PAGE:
Call for Writers: Women Directors Week

Call for Writers

Our theme week for April 2017 will be Women Directors. We’re looking for articles that analyze, critique, and celebrate women filmmakers and women-directed films.

The gender gap in the entertainment industry has risen to the level of popular consciousness, such that prominent public figures are frequently commenting on it and demanding change, but while awareness of the under-representation and misrepresentation of women in film and television has grown, is there much being done to combat it?

Women directors face myriad obstacles: despite there being an abundance of talented female directors struggling to produce work, many companies refuse to give them projects — only 3.4% of all film directors are femaleonly 7% of the 250 top-grossing movies in 2016 were directed by women, and women directed only 4% of the 1,000 top-grossing movies between 2007 and 2016. Women filmmakers are not paid as much as their male counterparts, they work with smaller budgets, “female directors make fewer films than male directors,” “age restricts opportunities for female directors,” and women-directed films “receive 63% less distribution” than films by male directors. There’s an expectation that their work be stereotypically female (i.e. chick flicks) and their work is rarely appreciated with the same level of acclaim (only 4 women have ever been nominated for a Best Director Academy Award). Of the 1,114 directors who directed the 1,000 top-grossing films from 2007 to 2016, only 35 were women and of those, only 7 directors were women of color: 3 Black women, 3 Asian or Asian American women, and one Latina woman.

Despite all these obstacles and hardships, women continue to make amazing work with a wide range of genres and topics: romantic, thought-provoking, innovative, hilarious, or even terrifying. In 2009, Kathryn Bigelow broke barriers with The Hurt Locker, a film about soldiers and war, when she took home Academy Awards for both Best Picture and Best Director. She was the first woman ever to receive an Oscar for Best Director. In 2014, Ava DuVernay’s depiction of the civil rights movement in Selma won an Academy Award for Best Song and garnered a Best Picture nomination. But DuVernay didn’t receive an Oscar nomination for Best Director, an unfortunate snub as she would have been the first Black woman to ever receive a nomination for Best Director. However, the Oscars are overwhelmingly white and male-dominated and are increasingly being disregarded as an antiquated, patriarchal, elitist group who should no longer be regarded as the gatekeepers of important cinema.

Thankfully, many people such as April Reign, the creator of #OscarsSoWhite, and Academy president Cheryl Boone Isaacs are challenging the Oscars’ lack of diversity and inclusivity. The EEOC has been investigating the hiring practices of Hollywood studios and television networks for gender discrimination against women directors. Also, women are increasingly working in the independent film scene. Despite the somewhat encouraging rise of women directors, white women tend to dominate the field, receiving accolades and projects with far greater frequency than women of color directors, which is a microcosm reflective of the stratification of the feminist movement itself.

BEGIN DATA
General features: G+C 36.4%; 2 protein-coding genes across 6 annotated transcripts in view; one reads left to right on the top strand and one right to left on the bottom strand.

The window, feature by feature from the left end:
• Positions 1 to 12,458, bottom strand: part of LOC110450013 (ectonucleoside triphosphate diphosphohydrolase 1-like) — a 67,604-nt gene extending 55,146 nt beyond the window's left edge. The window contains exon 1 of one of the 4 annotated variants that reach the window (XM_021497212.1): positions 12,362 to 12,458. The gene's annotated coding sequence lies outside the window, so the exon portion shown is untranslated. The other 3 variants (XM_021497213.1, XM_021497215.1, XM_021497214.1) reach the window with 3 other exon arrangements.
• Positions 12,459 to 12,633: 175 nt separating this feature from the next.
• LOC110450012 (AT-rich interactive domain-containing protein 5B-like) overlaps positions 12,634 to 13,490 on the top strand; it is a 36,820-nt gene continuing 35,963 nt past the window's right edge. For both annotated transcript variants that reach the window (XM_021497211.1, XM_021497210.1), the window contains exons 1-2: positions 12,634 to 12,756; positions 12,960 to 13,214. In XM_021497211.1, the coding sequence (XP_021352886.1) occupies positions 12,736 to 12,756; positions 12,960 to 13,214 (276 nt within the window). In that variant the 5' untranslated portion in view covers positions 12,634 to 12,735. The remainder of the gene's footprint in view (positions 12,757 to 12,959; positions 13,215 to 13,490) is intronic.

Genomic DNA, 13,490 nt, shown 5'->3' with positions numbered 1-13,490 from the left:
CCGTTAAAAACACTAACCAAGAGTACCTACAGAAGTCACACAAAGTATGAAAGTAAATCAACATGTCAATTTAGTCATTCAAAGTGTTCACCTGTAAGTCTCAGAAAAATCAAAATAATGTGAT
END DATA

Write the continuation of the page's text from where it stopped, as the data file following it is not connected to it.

The examples below are the names of women directors alongside an example of one of their most acclaimed works. Feel free to use those examples to inspire your writing on this subject, or choose your own source material.

We’d like to avoid as much overlap as possible for this theme, so get your proposals in early if you know which film you’d like to write about. We accept both original pieces and cross-posts, and we respond to queries within a week.

Most of our pieces are between 1,000 and 2,000 words, and include links and images. Please send your piece as a Microsoft Word document to btchflcks[at]gmail[dot]com, including links to all images, and include a 2- to 3-sentence bio. If you have written for us before, please indicate that in your proposal, and if not, send a writing sample if possible.

Please be familiar with our publication and look over recent and popular posts to get an idea of Bitch Flicks’ style and purpose. We encourage writers to use our search function to see if your topic has been written about before, and link when appropriate (hyperlinks to sources are welcome, as well).

The final due date for these submissions is Friday, April 21, 2017 by midnight Eastern Time.


Women Directors:

Ava DuVernay (Selma)

Mira Nair (Queen of Katwe)

Kathryn Bigelow (The Hurt Locker)

Julie Dash (Daughters of the Dust)

Jane Campion (The Piano)

Haifaa al-Mansour (Wadjda)

Amma Asante (Belle)

Lana Wachowski and Lilly Wachowski (The Matrix)

Anna Rose Holmer (The Fits)

Kelly Reichardt (Certain Women)

Deepa Mehta (Fire)

Catherine Hardwicke (Thirteen)

Sofia Coppola (Lost in Translation)

Tina Mabry (Queen Sugar)

Ana Lily Amirpour (A Girl Walks Home Alone at Night)

Jennifer Phang (Advantageous)

Dorothy Arzner (Dance, Girl, Dance)

Aurora Guerrero (Mosquita y Mari)

Mary Harron (American Psycho)

Nicole Holofcener (Friends with Money)

Kasi Lemmons (Eve’s Bayou)

Agnès Varda (Cleo from 5 to 7)

Desiree Akhavan (Appropriate Behavior)

Meera Menon (Equity)

Allison Anders (Gas Food Lodging)

Karyn Kusama (The Invitation)

Melina Matsoukas (Insecure)

Victoria Mahoney (Yelling to the Sky)

Věra Chytilová (Daisies)

Kelly Fremon Craig (The Edge of Seventeen)

Angelina Jolie (By the Sea)

Gillian Armstrong (My Brilliant Career)

Nora Ephron (Sleepless in Seattle)

Gina Prince-Bythewood (Beyond the Lights)

Penny Marshall (Big)

Maryam Keshavarz (Circumstance)

Lisa Cholodenko (The Kids Are All Right)

Patricia Riggen (The 33)

Euzhan Palcy (A Dry White Season)

Susanne Bier (The Night Manager)

Chantal Akerman (Jeanne Dielman, 23 quai du Commerce, 1080 Bruxelles)

Alice Wu (Saving Face)

Tanya Hamilton (Night Catches Us)

Dee Rees (Pariah)

Jennifer Kent (The Babadook)

Randa Haines (Children of a Lesser God)

Lexi Alexander (Punisher: War Zone)

Angela Robinson (D.E.B.S.)

Nancy Meyers (Something’s Gotta Give)

Georgina Garcia Riedel (How the Garcia Girls Spent Their Summer)

Ida Lupino (Outrage)

Jennifer Yuh Nelson (Kung Fu Panda 3)

Lynn Shelton (Your Sister’s Sister)

Maya Angelou (Down in the Delta)

Céline Sciamma (Girlhood)

Barbra Streisand (The Prince of Tides)

Jodie Foster (Orange Is the New Black)

Cheryl Dunye (The Watermelon Woman)


13 Comments

  • Sammi Luester
    Posted March 29, 2017 at 11:12 am | Permalink

    Ew! I hate that The Kids Are All Right was added to this. That disgrace of a movie for the most obvious reason and an insult to gay women. Ugh

  • Posted April 3, 2017 at 7:02 pm | Permalink